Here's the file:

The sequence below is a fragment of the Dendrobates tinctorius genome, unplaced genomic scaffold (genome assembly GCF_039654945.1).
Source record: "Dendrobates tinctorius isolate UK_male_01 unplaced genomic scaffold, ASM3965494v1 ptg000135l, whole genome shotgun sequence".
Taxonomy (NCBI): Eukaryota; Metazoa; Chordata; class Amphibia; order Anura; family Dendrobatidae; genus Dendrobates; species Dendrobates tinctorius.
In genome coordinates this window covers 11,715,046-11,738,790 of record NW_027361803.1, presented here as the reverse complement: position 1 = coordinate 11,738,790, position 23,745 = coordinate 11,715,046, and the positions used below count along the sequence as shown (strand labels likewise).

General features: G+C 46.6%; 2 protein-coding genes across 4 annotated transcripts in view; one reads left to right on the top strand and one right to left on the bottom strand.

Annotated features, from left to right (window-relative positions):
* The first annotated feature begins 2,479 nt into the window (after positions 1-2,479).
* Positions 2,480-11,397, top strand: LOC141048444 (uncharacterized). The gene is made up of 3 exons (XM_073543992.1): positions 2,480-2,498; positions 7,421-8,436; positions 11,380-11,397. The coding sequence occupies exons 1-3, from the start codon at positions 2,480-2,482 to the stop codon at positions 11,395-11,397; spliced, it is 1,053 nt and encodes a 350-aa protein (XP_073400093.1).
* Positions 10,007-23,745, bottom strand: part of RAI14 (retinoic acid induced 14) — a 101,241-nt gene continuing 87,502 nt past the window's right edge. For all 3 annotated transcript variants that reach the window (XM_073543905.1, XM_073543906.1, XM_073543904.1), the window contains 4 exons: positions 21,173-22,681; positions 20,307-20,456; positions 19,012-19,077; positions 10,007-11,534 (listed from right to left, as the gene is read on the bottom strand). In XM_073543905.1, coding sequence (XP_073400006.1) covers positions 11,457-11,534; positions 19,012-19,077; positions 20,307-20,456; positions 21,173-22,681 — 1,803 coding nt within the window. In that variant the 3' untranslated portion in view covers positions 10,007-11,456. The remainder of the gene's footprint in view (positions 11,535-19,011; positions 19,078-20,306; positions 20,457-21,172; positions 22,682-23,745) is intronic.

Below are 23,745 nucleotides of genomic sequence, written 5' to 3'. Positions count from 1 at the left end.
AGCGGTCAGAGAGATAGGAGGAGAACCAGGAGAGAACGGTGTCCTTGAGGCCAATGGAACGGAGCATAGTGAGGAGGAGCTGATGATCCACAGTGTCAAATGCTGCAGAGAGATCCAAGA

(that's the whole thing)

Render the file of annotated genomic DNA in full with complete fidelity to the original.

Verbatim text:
The sequence below is a fragment of the Dendrobates tinctorius genome, unplaced genomic scaffold (genome assembly GCF_039654945.1).
Source record: "Dendrobates tinctorius isolate UK_male_01 unplaced genomic scaffold, ASM3965494v1 ptg000135l, whole genome shotgun sequence".
Taxonomy (NCBI): Eukaryota; Metazoa; Chordata; class Amphibia; order Anura; family Dendrobatidae; genus Dendrobates; species Dendrobates tinctorius.
In genome coordinates this window covers 11,715,046-11,738,790 of record NW_027361803.1, presented here as the reverse complement: position 1 = coordinate 11,738,790, position 23,745 = coordinate 11,715,046, and the positions used below count along the sequence as shown (strand labels likewise).

General features: G+C 46.6%; 2 protein-coding genes across 4 annotated transcripts in view; one reads left to right on the top strand and one right to left on the bottom strand.

Annotated features, from left to right (window-relative positions):
* The first annotated feature begins 2,479 nt into the window (after positions 1-2,479).
* Positions 2,480-11,397, top strand: LOC141048444 (uncharacterized). The gene is made up of 3 exons (XM_073543992.1): positions 2,480-2,498; positions 7,421-8,436; positions 11,380-11,397. The coding sequence occupies exons 1-3, from the start codon at positions 2,480-2,482 to the stop codon at positions 11,395-11,397; spliced, it is 1,053 nt and encodes a 350-aa protein (XP_073400093.1).
* Positions 10,007-23,745, bottom strand: part of RAI14 (retinoic acid induced 14) — a 101,241-nt gene continuing 87,502 nt past the window's right edge. For all 3 annotated transcript variants that reach the window (XM_073543905.1, XM_073543906.1, XM_073543904.1), the window contains 4 exons: positions 21,173-22,681; positions 20,307-20,456; positions 19,012-19,077; positions 10,007-11,534 (listed from right to left, as the gene is read on the bottom strand). In XM_073543905.1, coding sequence (XP_073400006.1) covers positions 11,457-11,534; positions 19,012-19,077; positions 20,307-20,456; positions 21,173-22,681 — 1,803 coding nt within the window. In that variant the 3' untranslated portion in view covers positions 10,007-11,456. The remainder of the gene's footprint in view (positions 11,535-19,011; positions 19,078-20,306; positions 20,457-21,172; positions 22,682-23,745) is intronic.

Below are 23,745 nucleotides of genomic sequence, written 5' to 3'. Positions count from 1 at the left end.
AGCGGTCAGAGAGATAGGAGGAGAACCAGGAGAGAACGGTGTCCTTGAGGCCAATGGAACGGAGCATAGTGAGGAGGAGCTGATGATCCACAGTGTCAAATGCTGCAGAGAGATCCAAGA